Here, my life was made complete. A friendly cyclist waved, passed and then changed his mind and came back for a chat. Chatting away happily, I found that he had seen some of my facebook posts and this was because he was none other than Jonathan Kennett! I am sure this means very little to you but the Kennett brothers in my mind ARE cycling in New Zealand. It was their Tour Aotearoa that inspired my journey, their book that was recommended above all others and I know that a lot of the improvements which have been made to cycling in New Zealand have been at the hands of one or more of the Kennetts. These are New Zealand cycling GODS. They even have a trio! (Though I believe it has suffered some serious injuries).
We chatted a while about our routes – he had been inspecting a few of the tracks around Nelson and was on his way back to the ferry. He gave me a leaflet and discussed the hills I was about to face. We talked Whangamoas and Takaka Hill. Basically, if I struggle epically with the Whangamoas, it’s best not to bother with Takaka, which is more than twice the height. I still think Jonathan would have convinced me to do Picton to Nelson in a day. Ha!
Anyway, he confirmed that I only had easy, beautiful riding from here to the end of my day and then had to leave me to catch his ferry. He had already ridden from Nelson that morning… I felt a little bit ashamed. However, I pedalled off and enjoyed my easy day.
I stopped at Havelock, which is the self proclaimed home of the green lipped mussel. So, I decided to stop and feast on green lipped mussels! It would have made my mother green lipped with envy! Muahahaha. Ohhhh how delicious they were. How I enjoyed them. Woohoo!
I then arrived at camp by about half 4, pitched my tent in record time in an awesome spot and settled down to write this blog. Pelorus Bridge is stunning and the DOC campsite is one of my favourites so far. The pitches are huge and well spaced out around the site. There are however a lot of flies and only one plug socket, which someone else has been using the entire time I have been writing this blog, leaving their phone unattended. I don’t have any signal anyway so I am sure that my laptop will have enough juice to recharge my phone overnight.
My body is starting to hurt quite a bit even after the hot tub. I don’t think I am getting saddle sores as such but I seem to be getting pain in my coccyx, my knees, my hands and my back after about 30 miles of riding. So far, so long as I remember to stretch, my muscles have been fine. It’s my stupid joints which make me feel old and decrepit! I had a quote given to me by Tim but I can’t remember from whom he had heard it, regarding marathons and ultra marathons – “at some point your body stops fighting and gets on with it” (or something to that effect – I was listening, I promise but my brain paraphrases). The point being, I hope that happens soon!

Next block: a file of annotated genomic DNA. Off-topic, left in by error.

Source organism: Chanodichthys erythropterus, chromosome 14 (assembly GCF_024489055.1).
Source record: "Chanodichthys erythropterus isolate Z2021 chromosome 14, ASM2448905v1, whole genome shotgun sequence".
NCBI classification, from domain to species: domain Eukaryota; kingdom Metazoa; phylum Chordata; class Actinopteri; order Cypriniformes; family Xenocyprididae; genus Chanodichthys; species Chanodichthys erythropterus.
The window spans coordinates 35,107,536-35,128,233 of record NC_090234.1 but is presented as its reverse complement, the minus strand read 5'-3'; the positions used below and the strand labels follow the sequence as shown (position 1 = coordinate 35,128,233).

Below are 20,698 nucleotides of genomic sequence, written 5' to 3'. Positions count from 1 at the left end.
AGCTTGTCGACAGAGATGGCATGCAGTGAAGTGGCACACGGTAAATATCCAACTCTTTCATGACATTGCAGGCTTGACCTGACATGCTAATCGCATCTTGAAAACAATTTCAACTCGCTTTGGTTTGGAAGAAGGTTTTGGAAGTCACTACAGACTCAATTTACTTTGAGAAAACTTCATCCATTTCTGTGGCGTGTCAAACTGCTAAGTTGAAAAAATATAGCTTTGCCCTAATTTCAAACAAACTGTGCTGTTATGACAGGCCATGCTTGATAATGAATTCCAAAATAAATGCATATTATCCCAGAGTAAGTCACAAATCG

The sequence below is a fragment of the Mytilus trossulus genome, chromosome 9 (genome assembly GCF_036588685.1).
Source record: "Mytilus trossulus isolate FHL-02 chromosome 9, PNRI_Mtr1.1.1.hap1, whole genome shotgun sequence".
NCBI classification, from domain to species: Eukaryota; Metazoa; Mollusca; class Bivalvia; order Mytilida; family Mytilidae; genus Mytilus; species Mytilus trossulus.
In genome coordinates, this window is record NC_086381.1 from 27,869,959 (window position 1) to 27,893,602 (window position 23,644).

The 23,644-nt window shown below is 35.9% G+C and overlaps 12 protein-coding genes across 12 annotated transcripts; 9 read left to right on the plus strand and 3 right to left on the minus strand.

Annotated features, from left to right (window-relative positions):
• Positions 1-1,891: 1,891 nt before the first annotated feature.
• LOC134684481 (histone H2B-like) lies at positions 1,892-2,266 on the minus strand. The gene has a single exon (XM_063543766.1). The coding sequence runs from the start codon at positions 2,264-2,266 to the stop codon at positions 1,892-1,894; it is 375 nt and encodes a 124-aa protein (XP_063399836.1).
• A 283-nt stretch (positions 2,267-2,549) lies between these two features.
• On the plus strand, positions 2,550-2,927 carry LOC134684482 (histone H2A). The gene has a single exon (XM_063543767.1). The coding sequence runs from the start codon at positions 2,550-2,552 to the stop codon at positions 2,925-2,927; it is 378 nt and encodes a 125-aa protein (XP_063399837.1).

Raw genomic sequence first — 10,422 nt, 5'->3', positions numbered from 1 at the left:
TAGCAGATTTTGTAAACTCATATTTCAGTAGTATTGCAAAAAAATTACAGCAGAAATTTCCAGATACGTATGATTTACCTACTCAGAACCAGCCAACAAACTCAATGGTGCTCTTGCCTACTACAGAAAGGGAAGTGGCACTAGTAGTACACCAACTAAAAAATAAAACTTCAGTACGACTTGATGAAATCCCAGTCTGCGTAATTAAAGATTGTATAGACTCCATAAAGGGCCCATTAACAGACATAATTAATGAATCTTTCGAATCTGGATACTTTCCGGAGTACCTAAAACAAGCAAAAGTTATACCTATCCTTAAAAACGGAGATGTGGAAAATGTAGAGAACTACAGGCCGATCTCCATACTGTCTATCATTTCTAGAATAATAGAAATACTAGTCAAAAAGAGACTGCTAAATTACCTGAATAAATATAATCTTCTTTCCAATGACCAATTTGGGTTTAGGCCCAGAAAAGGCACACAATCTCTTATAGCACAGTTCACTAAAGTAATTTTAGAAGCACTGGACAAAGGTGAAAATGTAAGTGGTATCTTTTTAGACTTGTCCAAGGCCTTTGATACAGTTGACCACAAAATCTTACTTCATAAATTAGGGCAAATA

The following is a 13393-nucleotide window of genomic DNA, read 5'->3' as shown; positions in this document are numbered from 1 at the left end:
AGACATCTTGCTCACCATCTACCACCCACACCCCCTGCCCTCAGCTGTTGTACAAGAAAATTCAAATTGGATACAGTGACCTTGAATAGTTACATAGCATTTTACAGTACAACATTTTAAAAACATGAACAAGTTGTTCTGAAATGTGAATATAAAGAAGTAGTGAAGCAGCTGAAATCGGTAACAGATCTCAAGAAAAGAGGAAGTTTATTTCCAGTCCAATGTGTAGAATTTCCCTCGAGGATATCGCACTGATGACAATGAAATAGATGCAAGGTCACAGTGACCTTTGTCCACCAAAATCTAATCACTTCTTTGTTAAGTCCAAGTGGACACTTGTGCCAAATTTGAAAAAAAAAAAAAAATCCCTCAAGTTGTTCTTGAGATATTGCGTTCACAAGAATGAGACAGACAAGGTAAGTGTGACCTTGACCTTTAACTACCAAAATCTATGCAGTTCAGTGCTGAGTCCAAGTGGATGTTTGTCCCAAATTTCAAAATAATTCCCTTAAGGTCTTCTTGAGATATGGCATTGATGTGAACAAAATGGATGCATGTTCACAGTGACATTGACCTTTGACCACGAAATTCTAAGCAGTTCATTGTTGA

Day 15 – Pelorus Bridge to Nelson via Cable Bay – 46.2 miles
If I ever felt that I should have bought a GoPro before leaving, the past two days I have felt it all the more. The South Island really has been spectacular in its welcome. The weather has continued to be windy but not in that aggressive, blow you off the road kind of way that it had been throwing at me over the past week and the sun was peeking out at times.
I woke up still dreading the climbs of the day, really having to persuade myself to get everything packed and to get on my way. At least I didn’t have any reception, so I had fewer excuses to stay in bed than usual. On went The Old Curiosity Shop – it’s all starting to come to a head, very exciting – and round and round went my legs.
Before I knew it, I was descending the first of the Whangamoas. I think I must be getting fitter. I do still have my little breath-catch stops, more out of habit than necessity (because I am as lazy as I can get away with being) but always the descent seems to be a lot longer than the ascent! This is excellent news and I am very very happy about it. Even if my body does still hurt most of the time…
Half way up the second hill, Mil Nicholson, who is narrating my free audiobook, started getting interrupted by ping-ping-pings as my messages came through and I stopped to bounce off a few replies since it was still before lunch and people might be awake.
Then I set off again and realised that, actually, I had been practically at the top!
I think thanks must go again here to Dave Inglis. That horrendous day, climbing that monstrous hill into the solid wall of Scottish Highland headwind with the broken bottom bracket, being coached gently to the top with daft jokes, has prepared me for pretty much anything.
The road was incredibly beautiful with the side of my hill dropping away to nothing immediately to the side of me and the road snaking its way down into the valley, cut into a backdrop of lush green trees. Woooohooooo! The road safety measures put in place here helped me feel a lot safer as well. The cars actually seemed to slow down when they couldn’t see around the corners and the sections of wide verge allowed me to descend without the fear I had felt on Mount Messenger.
By the time I had reached the bottom, it was my turn-off for Cable Bay. I strongly recommend anyone cycling in the area takes this road. WOW. You follow the serene pebble river for a mile or two and then suddenly, the turquoise expanse of the bay opens up in front of you. It is truly breath-taking. The café down at the bay is certainly popular and for good reason. I thoroughly enjoyed my lunch down there and hope I can continue enjoying this café culture for the remainder of my ride! I think I am finding that lost stone!